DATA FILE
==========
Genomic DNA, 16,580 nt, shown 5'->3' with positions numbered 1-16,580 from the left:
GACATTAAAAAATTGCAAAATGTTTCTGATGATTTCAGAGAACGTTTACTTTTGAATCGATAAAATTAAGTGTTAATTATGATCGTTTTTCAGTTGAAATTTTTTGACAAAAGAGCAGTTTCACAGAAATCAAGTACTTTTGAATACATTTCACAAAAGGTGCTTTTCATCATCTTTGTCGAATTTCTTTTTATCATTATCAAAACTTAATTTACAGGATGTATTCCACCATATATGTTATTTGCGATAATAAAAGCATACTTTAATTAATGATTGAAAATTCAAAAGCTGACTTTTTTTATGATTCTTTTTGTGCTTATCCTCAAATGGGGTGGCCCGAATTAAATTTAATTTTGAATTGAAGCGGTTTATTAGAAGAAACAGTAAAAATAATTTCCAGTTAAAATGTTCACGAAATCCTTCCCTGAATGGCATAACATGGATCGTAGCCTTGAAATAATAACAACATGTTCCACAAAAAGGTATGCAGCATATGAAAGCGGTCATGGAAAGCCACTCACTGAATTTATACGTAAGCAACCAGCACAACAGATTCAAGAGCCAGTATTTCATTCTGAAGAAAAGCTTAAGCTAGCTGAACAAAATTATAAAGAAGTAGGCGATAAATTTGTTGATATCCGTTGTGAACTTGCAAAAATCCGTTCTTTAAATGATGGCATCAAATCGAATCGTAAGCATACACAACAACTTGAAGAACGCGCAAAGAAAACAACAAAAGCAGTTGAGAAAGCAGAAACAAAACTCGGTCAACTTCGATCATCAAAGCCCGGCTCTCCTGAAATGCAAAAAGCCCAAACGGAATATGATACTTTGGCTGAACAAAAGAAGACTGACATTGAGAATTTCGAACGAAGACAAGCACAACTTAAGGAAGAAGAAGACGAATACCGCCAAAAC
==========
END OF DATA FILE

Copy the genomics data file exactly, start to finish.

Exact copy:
Genomic DNA, 16,580 nt, shown 5'->3' with positions numbered 1-16,580 from the left:
GACATTAAAAAATTGCAAAATGTTTCTGATGATTTCAGAGAACGTTTACTTTTGAATCGATAAAATTAAGTGTTAATTATGATCGTTTTTCAGTTGAAATTTTTTGACAAAAGAGCAGTTTCACAGAAATCAAGTACTTTTGAATACATTTCACAAAAGGTGCTTTTCATCATCTTTGTCGAATTTCTTTTTATCATTATCAAAACTTAATTTACAGGATGTATTCCACCATATATGTTATTTGCGATAATAAAAGCATACTTTAATTAATGATTGAAAATTCAAAAGCTGACTTTTTTTATGATTCTTTTTGTGCTTATCCTCAAATGGGGTGGCCCGAATTAAATTTAATTTTGAATTGAAGCGGTTTATTAGAAGAAACAGTAAAAATAATTTCCAGTTAAAATGTTCACGAAATCCTTCCCTGAATGGCATAACATGGATCGTAGCCTTGAAATAATAACAACATGTTCCACAAAAAGGTATGCAGCATATGAAAGCGGTCATGGAAAGCCACTCACTGAATTTATACGTAAGCAACCAGCACAACAGATTCAAGAGCCAGTATTTCATTCTGAAGAAAAGCTTAAGCTAGCTGAACAAAATTATAAAGAAGTAGGCGATAAATTTGTTGATATCCGTTGTGAACTTGCAAAAATCCGTTCTTTAAATGATGGCATCAAATCGAATCGTAAGCATACACAACAACTTGAAGAACGCGCAAAGAAAACAACAAAAGCAGTTGAGAAAGCAGAAACAAAACTCGGTCAACTTCGATCATCAAAGCCCGGCTCTCCTGAAATGCAAAAAGCCCAAACGGAATATGATACTTTGGCTGAACAAAAGAAGACTGACATTGAGAATTTCGAACGAAGACAAGCACAACTTAAGGAAGAAGAAGACGAATACCGCCAAAAC